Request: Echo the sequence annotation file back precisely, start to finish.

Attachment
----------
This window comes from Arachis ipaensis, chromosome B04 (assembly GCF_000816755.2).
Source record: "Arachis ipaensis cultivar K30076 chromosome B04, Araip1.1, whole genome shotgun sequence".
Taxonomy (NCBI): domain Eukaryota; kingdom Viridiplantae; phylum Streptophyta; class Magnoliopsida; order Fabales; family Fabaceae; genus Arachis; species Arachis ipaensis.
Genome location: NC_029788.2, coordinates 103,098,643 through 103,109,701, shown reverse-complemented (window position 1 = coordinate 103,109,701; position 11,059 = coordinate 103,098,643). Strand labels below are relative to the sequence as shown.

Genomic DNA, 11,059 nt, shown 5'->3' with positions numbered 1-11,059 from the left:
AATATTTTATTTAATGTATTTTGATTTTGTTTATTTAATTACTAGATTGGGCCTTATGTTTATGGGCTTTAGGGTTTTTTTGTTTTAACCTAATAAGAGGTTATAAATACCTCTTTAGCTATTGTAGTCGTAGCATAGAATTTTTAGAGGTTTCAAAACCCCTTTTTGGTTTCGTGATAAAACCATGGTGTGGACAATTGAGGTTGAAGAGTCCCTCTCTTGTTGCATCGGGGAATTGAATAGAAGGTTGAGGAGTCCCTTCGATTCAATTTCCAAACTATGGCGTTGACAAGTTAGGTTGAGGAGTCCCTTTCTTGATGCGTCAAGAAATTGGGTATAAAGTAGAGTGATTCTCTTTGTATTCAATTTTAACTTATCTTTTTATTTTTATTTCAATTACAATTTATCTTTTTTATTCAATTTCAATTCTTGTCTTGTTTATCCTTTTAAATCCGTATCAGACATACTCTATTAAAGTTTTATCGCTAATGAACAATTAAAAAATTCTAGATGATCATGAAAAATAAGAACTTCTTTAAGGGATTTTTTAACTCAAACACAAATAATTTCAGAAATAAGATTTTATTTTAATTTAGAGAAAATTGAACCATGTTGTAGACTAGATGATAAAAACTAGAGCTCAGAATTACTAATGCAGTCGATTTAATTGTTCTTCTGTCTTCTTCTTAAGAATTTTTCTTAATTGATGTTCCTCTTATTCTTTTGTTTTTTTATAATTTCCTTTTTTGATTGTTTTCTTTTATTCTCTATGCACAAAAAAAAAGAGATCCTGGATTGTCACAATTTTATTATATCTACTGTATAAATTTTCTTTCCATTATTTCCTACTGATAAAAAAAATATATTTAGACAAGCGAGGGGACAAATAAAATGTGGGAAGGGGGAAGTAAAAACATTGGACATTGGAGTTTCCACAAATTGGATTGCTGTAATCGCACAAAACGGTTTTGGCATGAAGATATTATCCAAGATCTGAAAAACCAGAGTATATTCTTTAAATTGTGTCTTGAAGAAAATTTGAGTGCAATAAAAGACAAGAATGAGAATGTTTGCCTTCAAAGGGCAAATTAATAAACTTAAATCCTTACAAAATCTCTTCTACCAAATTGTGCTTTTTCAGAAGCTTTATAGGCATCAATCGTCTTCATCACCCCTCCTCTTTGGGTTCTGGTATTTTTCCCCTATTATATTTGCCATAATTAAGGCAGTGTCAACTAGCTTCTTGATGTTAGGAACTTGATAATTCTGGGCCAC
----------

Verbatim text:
This window comes from Arachis ipaensis, chromosome B04 (assembly GCF_000816755.2).
Source record: "Arachis ipaensis cultivar K30076 chromosome B04, Araip1.1, whole genome shotgun sequence".
Taxonomy (NCBI): domain Eukaryota; kingdom Viridiplantae; phylum Streptophyta; class Magnoliopsida; order Fabales; family Fabaceae; genus Arachis; species Arachis ipaensis.
Genome location: NC_029788.2, coordinates 103,098,643 through 103,109,701, shown reverse-complemented (window position 1 = coordinate 103,109,701; position 11,059 = coordinate 103,098,643). Strand labels below are relative to the sequence as shown.

Genomic DNA, 11,059 nt, shown 5'->3' with positions numbered 1-11,059 from the left:
AATATTTTATTTAATGTATTTTGATTTTGTTTATTTAATTACTAGATTGGGCCTTATGTTTATGGGCTTTAGGGTTTTTTTGTTTTAACCTAATAAGAGGTTATAAATACCTCTTTAGCTATTGTAGTCGTAGCATAGAATTTTTAGAGGTTTCAAAACCCCTTTTTGGTTTCGTGATAAAACCATGGTGTGGACAATTGAGGTTGAAGAGTCCCTCTCTTGTTGCATCGGGGAATTGAATAGAAGGTTGAGGAGTCCCTTCGATTCAATTTCCAAACTATGGCGTTGACAAGTTAGGTTGAGGAGTCCCTTTCTTGATGCGTCAAGAAATTGGGTATAAAGTAGAGTGATTCTCTTTGTATTCAATTTTAACTTATCTTTTTATTTTTATTTCAATTACAATTTATCTTTTTTATTCAATTTCAATTCTTGTCTTGTTTATCCTTTTAAATCCGTATCAGACATACTCTATTAAAGTTTTATCGCTAATGAACAATTAAAAAATTCTAGATGATCATGAAAAATAAGAACTTCTTTAAGGGATTTTTTAACTCAAACACAAATAATTTCAGAAATAAGATTTTATTTTAATTTAGAGAAAATTGAACCATGTTGTAGACTAGATGATAAAAACTAGAGCTCAGAATTACTAATGCAGTCGATTTAATTGTTCTTCTGTCTTCTTCTTAAGAATTTTTCTTAATTGATGTTCCTCTTATTCTTTTGTTTTTTTATAATTTCCTTTTTTGATTGTTTTCTTTTATTCTCTATGCACAAAAAAAAAGAGATCCTGGATTGTCACAATTTTATTATATCTACTGTATAAATTTTCTTTCCATTATTTCCTACTGATAAAAAAAATATATTTAGACAAGCGAGGGGACAAATAAAATGTGGGAAGGGGGAAGTAAAAACATTGGACATTGGAGTTTCCACAAATTGGATTGCTGTAATCGCACAAAACGGTTTTGGCATGAAGATATTATCCAAGATCTGAAAAACCAGAGTATATTCTTTAAATTGTGTCTTGAAGAAAATTTGAGTGCAATAAAAGACAAGAATGAGAATGTTTGCCTTCAAAGGGCAAATTAATAAACTTAAATCCTTACAAAATCTCTTCTACCAAATTGTGCTTTTTCAGAAGCTTTATAGGCATCAATCGTCTTCATCACCCCTCCTCTTTGGGTTCTGGTATTTTTCCCCTATTATATTTGCCATAATTAAGGCAGTGTCAACTAGCTTCTTGATGTTAGGAACTTGATAATTCTGGGCCAC